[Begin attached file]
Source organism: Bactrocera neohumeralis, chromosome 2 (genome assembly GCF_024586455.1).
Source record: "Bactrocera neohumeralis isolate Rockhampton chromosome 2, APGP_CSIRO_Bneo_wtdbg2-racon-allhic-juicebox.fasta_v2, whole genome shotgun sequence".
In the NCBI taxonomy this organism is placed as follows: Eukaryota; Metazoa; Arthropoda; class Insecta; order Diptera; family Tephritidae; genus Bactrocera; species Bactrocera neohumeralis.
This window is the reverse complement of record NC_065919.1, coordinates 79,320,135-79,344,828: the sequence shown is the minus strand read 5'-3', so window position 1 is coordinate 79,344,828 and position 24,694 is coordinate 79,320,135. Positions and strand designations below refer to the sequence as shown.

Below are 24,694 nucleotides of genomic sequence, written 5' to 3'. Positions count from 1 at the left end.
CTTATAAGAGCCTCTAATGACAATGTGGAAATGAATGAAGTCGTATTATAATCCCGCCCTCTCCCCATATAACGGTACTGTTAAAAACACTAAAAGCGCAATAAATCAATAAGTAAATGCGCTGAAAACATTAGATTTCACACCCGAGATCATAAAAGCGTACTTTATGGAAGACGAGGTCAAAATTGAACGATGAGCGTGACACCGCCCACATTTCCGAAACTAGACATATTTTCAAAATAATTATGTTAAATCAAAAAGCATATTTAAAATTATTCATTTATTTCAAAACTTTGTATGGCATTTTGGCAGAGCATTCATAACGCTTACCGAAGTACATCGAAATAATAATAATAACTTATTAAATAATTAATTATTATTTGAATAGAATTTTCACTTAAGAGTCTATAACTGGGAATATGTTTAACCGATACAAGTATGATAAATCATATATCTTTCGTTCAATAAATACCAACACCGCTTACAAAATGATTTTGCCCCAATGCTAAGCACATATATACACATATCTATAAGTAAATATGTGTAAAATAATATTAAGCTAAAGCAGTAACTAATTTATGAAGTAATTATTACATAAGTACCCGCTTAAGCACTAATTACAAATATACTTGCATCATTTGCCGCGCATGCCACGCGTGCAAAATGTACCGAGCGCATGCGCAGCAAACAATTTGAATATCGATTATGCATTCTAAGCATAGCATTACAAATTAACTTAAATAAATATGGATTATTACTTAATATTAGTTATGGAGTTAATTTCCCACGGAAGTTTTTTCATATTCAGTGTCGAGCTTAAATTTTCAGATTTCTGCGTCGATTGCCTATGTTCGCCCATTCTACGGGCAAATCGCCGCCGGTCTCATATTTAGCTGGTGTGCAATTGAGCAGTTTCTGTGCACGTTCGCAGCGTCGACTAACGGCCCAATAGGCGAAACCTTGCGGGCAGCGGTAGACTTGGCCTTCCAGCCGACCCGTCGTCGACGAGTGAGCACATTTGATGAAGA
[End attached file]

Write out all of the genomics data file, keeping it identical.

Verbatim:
Source organism: Bactrocera neohumeralis, chromosome 2 (genome assembly GCF_024586455.1).
Source record: "Bactrocera neohumeralis isolate Rockhampton chromosome 2, APGP_CSIRO_Bneo_wtdbg2-racon-allhic-juicebox.fasta_v2, whole genome shotgun sequence".
In the NCBI taxonomy this organism is placed as follows: Eukaryota; Metazoa; Arthropoda; class Insecta; order Diptera; family Tephritidae; genus Bactrocera; species Bactrocera neohumeralis.
This window is the reverse complement of record NC_065919.1, coordinates 79,320,135-79,344,828: the sequence shown is the minus strand read 5'-3', so window position 1 is coordinate 79,344,828 and position 24,694 is coordinate 79,320,135. Positions and strand designations below refer to the sequence as shown.

Below are 24,694 nucleotides of genomic sequence, written 5' to 3'. Positions count from 1 at the left end.
CTTATAAGAGCCTCTAATGACAATGTGGAAATGAATGAAGTCGTATTATAATCCCGCCCTCTCCCCATATAACGGTACTGTTAAAAACACTAAAAGCGCAATAAATCAATAAGTAAATGCGCTGAAAACATTAGATTTCACACCCGAGATCATAAAAGCGTACTTTATGGAAGACGAGGTCAAAATTGAACGATGAGCGTGACACCGCCCACATTTCCGAAACTAGACATATTTTCAAAATAATTATGTTAAATCAAAAAGCATATTTAAAATTATTCATTTATTTCAAAACTTTGTATGGCATTTTGGCAGAGCATTCATAACGCTTACCGAAGTACATCGAAATAATAATAATAACTTATTAAATAATTAATTATTATTTGAATAGAATTTTCACTTAAGAGTCTATAACTGGGAATATGTTTAACCGATACAAGTATGATAAATCATATATCTTTCGTTCAATAAATACCAACACCGCTTACAAAATGATTTTGCCCCAATGCTAAGCACATATATACACATATCTATAAGTAAATATGTGTAAAATAATATTAAGCTAAAGCAGTAACTAATTTATGAAGTAATTATTACATAAGTACCCGCTTAAGCACTAATTACAAATATACTTGCATCATTTGCCGCGCATGCCACGCGTGCAAAATGTACCGAGCGCATGCGCAGCAAACAATTTGAATATCGATTATGCATTCTAAGCATAGCATTACAAATTAACTTAAATAAATATGGATTATTACTTAATATTAGTTATGGAGTTAATTTCCCACGGAAGTTTTTTCATATTCAGTGTCGAGCTTAAATTTTCAGATTTCTGCGTCGATTGCCTATGTTCGCCCATTCTACGGGCAAATCGCCGCCGGTCTCATATTTAGCTGGTGTGCAATTGAGCAGTTTCTGTGCACGTTCGCAGCGTCGACTAACGGCCCAATAGGCGAAACCTTGCGGGCAGCGGTAGACTTGGCCTTCCAGCCGACCCGTCGTCGACGAGTGAGCACATTTGATGAAGA